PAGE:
Skip to main content

Carnival reaches deal to pay $20 million in damages for polluting the environment

Carnival Corp. reaches deal with federal prosecutors to pay pay $20 million in damages

Federal prosecutors and Carnival Corporation have reached a tentative agreement to pay $20 million in fines, following evidence some of the cruise line's ships continued to pollute the oceans despite promising years ago to stop.

Carnival acknowledged in court documents Monday it violated terms of probation from a 2016 criminal conviction for discharging oily waste from its subsidary cruise line, Princess Cruise Lines, and subsequently covering it up.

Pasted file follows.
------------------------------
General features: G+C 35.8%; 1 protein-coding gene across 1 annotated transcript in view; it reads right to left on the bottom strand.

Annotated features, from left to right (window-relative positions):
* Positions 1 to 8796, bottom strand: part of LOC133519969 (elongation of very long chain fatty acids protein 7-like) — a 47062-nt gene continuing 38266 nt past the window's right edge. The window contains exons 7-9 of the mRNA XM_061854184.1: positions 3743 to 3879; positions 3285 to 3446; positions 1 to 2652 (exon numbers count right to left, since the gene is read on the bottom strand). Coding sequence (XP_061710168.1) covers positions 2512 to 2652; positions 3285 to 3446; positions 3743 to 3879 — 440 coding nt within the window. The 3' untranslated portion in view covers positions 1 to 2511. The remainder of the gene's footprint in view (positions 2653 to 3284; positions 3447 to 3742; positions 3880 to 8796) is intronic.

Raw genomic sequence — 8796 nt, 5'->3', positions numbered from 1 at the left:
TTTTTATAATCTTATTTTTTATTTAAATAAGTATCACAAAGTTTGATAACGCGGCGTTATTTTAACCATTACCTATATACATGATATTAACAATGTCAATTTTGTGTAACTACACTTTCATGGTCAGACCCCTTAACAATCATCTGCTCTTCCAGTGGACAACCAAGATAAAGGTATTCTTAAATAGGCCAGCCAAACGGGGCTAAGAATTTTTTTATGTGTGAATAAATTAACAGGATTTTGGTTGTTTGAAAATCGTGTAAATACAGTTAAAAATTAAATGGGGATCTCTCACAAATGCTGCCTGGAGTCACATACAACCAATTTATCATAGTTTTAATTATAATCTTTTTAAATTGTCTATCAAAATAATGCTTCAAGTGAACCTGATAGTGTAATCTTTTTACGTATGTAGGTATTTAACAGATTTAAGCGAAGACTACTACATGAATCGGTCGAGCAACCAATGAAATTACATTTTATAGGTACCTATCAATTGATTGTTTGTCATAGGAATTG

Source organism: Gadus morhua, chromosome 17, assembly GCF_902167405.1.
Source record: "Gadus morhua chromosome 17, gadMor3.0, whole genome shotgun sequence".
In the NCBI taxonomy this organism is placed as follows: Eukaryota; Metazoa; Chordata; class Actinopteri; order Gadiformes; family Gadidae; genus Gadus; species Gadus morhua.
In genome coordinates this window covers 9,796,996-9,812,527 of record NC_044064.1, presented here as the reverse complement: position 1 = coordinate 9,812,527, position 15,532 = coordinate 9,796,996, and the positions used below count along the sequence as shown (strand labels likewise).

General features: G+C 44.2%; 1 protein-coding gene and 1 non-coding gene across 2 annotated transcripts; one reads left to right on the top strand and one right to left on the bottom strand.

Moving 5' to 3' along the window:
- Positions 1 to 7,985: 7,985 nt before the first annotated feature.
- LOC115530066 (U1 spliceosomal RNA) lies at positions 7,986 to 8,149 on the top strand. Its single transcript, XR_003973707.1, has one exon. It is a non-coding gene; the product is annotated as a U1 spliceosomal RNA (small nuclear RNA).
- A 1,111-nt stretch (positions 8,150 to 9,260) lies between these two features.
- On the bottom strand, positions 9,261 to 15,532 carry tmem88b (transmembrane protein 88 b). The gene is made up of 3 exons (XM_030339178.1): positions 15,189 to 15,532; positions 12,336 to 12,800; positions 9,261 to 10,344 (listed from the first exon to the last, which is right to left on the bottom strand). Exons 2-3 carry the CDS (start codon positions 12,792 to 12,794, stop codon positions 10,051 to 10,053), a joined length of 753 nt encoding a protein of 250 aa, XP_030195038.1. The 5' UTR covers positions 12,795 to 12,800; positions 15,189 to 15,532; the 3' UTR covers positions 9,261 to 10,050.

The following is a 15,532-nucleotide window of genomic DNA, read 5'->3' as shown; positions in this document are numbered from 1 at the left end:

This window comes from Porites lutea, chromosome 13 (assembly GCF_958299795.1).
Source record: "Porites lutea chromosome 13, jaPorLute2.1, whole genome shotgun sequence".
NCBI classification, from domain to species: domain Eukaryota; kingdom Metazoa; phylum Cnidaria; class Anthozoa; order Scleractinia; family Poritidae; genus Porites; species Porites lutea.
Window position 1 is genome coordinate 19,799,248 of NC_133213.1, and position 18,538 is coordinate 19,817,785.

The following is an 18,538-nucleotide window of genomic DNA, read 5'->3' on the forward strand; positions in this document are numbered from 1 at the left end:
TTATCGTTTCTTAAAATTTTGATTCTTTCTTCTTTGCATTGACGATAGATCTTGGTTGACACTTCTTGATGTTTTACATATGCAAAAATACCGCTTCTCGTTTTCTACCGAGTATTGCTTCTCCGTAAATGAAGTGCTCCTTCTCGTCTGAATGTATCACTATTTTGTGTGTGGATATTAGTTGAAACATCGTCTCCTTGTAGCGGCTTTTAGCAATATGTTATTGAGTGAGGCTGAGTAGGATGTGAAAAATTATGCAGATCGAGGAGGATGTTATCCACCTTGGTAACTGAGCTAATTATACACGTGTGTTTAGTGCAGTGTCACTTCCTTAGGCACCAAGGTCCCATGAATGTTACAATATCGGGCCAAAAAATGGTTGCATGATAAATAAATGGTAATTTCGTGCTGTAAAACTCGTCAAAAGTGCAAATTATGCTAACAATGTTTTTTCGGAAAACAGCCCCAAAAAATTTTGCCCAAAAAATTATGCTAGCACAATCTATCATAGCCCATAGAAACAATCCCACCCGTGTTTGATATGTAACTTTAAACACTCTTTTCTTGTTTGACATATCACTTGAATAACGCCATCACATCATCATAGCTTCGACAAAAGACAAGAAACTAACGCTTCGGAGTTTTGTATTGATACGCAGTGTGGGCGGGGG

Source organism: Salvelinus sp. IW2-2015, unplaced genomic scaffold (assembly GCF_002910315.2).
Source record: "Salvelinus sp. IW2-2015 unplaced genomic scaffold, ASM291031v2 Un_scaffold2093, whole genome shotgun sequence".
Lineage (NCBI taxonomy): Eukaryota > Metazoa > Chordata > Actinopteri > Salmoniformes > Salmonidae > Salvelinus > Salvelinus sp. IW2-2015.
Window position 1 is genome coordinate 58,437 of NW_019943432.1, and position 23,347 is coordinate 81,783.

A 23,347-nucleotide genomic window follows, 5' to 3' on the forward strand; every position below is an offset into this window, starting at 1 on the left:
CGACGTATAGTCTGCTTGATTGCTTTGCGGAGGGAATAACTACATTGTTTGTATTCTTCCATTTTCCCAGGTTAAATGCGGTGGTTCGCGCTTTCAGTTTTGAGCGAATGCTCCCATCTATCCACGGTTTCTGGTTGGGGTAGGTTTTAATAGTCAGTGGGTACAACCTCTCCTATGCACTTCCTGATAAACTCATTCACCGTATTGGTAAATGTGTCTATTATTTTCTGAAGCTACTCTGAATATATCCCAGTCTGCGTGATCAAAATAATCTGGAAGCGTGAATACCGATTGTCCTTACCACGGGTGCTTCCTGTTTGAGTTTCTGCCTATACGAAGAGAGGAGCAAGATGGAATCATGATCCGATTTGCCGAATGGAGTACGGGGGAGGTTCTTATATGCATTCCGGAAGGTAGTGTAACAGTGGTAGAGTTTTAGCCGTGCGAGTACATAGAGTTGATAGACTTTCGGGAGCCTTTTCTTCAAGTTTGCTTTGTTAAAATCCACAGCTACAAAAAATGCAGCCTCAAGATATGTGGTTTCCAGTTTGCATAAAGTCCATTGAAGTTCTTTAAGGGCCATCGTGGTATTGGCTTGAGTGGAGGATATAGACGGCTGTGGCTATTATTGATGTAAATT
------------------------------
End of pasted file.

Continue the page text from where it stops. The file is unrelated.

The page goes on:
Incidents of violating the probation include dumping “gray water” in prohibited places such as the Bahamas and knowingly allowing plastic to be discharged along with food waste, which poses a severe threat to marine life.

Carnival Cruises Chairman Micky Arison signed the proposed settlement.

Under the proposed settlement, Carnival promised there would be additional audits to check for violations, a restructuring of the company’s compliance and training programs, a better system for reporting environmental violations to state and federal agencies and better waste management practices.

The agreement also would set Sept. 13 and Oct. 9 deadlines to create an improved compliance plan and make other changes, subject to fines of $1 million per day if those deadlines are not met.

Other proposed changes include a reduction by Carnival in the use of single-use plastic items across its entire fleet and creation of “tiger teams” meant to make improvements in the ships’ food and beverage systems and how waste is handled at sea.